My favourite thing about wine is always its ability to express a region. My favourite advertising campaign, for sheer irony's sake, is Anakena saying that their wine is an expression of the people. If so, it does not bode well for the people of Chile. Fortunately, there are better wines from the narrow stretch of land between the Andes and the sea. That said, they are right that a wine should be an expression of people, but it should also be an expression of the place. Though I usually disregard the notion of "Old World/ New World" distinctions, there is one consistency which I find appealing and that is the expression of soil found in Old World wines.
|Chateau Palmer 1998 Margaux|
While I was in Champagne last weekend, visiting the premises of Bollinger in Ay, I was allowed to try some truly beautiful wines made to express the soil and the atmosphere around the vines. The environment which sustains and gives life to the vines should be present in the final bottle of wine and no country more so than France shows this in the glass. The house's own wines, in particular the more recent vintage, the Grande Année 2002, showed a beautiful character of chalky texture and aroma which is just so definitive of the Champagne region alongside the hints of green pepper and bright green fruit which makes young vintage champagne just so quaffable.
During the competition we were once charged with the identification of three red wines. We were provided with the context that one wine was French and the others should be identified with their appropriate regions. Upon smelling these wines, the three presented very different styles, but the first and the third wines gave themselves away. The third, clearly a jammy Australian Shiraz, told no lies. It was open with it's fruit and it's deep blueberry body. The first one, smelling of a bit of cracked black pepper and a lot of a maritime breeze jumped forward as a classic Syrah form the Northern Rhone. Though we guessed Crozes-Hermitage and it turned out to be the appellation down the road at Saint Joseph, we knew exactly why we selected France as it's country of origin.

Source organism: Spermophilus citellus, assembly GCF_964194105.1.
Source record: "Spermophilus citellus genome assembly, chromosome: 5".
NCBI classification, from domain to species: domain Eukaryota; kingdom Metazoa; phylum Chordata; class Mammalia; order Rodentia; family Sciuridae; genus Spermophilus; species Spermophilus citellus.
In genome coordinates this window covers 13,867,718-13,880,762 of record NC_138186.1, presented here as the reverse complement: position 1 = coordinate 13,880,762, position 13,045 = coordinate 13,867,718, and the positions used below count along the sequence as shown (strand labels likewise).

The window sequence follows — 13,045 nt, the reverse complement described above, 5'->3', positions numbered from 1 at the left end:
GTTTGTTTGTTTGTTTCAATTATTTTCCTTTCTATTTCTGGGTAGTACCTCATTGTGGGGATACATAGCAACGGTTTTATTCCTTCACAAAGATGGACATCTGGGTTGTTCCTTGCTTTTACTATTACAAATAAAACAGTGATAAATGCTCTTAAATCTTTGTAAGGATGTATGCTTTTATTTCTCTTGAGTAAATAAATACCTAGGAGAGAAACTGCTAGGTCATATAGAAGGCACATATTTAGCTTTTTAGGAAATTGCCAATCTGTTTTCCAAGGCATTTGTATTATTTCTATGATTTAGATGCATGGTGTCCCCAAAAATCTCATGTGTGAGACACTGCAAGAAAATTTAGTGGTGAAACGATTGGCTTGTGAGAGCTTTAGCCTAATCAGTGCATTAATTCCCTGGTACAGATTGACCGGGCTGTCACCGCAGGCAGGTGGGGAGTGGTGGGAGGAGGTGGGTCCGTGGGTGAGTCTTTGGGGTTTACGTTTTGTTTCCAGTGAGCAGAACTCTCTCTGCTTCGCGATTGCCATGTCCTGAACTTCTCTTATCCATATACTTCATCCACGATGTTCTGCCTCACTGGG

|St. Andrew's Tasting Team at Bollinger|
In the tie breaking final round, the red which was presented to us, a Chateau Palmer 1998 from Margaux in Bordeaux, leapt forward as a bottle of minerality. Though I personally thought it to be a Cabernet Franc/ Merlot blend from Saint-Emilion on the other side of the Gironde, it's stoney texture and smoothly slate-like tannins were definitely a mark made upon the wine by the soil. While this is a supremely expensive bottle of wine, you can f course get ahold of some lovely wines with the expression of the soil in the glass. Check out my earlier post on a nice affordable Crozes-Hermitage form Paul Jaboulet-Aîné. Similarly, Chablis is a good place to start for picking out the chalky wonders possible in a good Chardonnay.
Basically I love the idea of being able to experience a place in the wine. When you are unable to go to taste a wine in the region of it's production and smell all the aromas of the vineyard, the next best thing is to taste it in the glass. I hope you all get the chance to try out something unique, which celebrates it's place of origin.